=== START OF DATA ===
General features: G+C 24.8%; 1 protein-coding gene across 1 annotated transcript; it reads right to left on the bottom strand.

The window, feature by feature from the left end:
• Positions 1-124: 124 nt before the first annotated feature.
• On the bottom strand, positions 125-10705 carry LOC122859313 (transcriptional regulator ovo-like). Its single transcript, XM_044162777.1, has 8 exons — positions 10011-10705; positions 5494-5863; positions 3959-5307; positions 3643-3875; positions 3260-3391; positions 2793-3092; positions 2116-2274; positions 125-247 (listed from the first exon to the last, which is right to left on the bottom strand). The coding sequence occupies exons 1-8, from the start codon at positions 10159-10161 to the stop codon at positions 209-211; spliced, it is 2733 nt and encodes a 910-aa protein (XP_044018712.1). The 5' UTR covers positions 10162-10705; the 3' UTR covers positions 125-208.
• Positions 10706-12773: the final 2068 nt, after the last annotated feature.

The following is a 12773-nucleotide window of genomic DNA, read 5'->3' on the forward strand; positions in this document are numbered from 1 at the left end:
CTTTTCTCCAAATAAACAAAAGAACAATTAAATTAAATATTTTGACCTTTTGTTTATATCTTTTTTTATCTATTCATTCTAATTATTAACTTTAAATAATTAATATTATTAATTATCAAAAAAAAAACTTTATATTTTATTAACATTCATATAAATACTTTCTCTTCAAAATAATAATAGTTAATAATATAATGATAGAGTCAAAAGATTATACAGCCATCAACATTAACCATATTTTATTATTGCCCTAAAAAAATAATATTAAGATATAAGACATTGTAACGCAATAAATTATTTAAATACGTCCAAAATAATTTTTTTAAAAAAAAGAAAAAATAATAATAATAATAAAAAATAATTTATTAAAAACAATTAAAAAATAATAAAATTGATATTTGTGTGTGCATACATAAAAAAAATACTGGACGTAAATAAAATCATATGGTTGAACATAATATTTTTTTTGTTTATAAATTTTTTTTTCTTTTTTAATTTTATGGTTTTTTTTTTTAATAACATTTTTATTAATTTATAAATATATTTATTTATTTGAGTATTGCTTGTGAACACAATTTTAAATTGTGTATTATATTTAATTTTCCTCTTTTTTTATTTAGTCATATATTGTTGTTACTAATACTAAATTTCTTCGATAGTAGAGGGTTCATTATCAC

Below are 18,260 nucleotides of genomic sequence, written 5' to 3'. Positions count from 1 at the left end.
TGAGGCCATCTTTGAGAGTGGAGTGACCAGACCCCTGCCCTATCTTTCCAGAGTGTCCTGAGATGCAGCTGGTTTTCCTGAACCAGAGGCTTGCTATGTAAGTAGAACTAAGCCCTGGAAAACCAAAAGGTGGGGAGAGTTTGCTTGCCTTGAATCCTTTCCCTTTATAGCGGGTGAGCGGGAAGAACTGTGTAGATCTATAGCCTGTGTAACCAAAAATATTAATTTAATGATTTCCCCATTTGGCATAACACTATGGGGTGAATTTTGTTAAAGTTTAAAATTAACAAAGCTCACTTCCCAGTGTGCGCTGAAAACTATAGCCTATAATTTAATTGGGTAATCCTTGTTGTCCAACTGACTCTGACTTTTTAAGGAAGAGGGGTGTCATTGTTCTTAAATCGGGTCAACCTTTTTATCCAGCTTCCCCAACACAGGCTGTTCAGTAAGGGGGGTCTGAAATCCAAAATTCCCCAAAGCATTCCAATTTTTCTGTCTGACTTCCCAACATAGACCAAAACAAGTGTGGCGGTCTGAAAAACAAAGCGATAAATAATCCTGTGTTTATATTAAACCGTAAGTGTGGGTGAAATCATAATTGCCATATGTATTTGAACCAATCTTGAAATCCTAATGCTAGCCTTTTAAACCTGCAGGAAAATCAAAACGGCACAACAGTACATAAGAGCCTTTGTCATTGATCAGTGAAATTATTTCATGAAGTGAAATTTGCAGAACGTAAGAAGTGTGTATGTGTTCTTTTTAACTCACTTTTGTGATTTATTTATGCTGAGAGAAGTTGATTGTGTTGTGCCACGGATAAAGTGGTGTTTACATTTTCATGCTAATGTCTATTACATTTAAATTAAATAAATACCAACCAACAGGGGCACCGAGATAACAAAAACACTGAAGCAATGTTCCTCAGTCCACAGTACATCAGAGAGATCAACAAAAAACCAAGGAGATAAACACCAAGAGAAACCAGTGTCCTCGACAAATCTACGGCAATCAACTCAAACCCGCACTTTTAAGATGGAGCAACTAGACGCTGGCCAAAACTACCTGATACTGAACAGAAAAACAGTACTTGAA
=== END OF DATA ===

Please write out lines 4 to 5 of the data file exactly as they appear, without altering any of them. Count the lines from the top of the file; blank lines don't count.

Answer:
• On the bottom strand, positions 125-10705 carry LOC122859313 (transcriptional regulator ovo-like). Its single transcript, XM_044162777.1, has 8 exons — positions 10011-10705; positions 5494-5863; positions 3959-5307; positions 3643-3875; positions 3260-3391; positions 2793-3092; positions 2116-2274; positions 125-247 (listed from the first exon to the last, which is right to left on the bottom strand). The coding sequence occupies exons 1-8, from the start codon at positions 10159-10161 to the stop codon at positions 209-211; spliced, it is 2733 nt and encodes a 910-aa protein (XP_044018712.1). The 5' UTR covers positions 10162-10705; the 3' UTR covers positions 125-208.
• Positions 10706-12773: the final 2068 nt, after the last annotated feature.